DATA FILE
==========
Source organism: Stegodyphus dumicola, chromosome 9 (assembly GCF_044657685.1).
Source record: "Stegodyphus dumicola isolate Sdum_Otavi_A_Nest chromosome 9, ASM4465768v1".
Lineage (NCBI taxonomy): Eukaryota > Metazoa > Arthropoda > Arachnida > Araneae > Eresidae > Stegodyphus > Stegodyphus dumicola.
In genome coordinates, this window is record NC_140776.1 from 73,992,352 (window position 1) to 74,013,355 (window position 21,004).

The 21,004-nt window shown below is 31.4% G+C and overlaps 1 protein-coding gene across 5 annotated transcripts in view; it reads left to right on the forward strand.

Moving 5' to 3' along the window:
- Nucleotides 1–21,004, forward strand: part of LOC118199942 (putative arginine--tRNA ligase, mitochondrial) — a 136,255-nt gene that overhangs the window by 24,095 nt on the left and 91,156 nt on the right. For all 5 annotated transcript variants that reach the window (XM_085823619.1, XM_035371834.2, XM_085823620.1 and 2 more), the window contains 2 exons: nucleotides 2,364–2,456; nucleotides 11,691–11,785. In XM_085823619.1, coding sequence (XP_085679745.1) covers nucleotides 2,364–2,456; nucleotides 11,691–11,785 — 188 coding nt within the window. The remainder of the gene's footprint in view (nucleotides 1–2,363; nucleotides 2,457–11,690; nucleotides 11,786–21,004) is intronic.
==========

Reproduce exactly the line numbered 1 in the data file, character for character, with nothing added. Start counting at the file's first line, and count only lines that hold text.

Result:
Source organism: Stegodyphus dumicola, chromosome 9 (assembly GCF_044657685.1).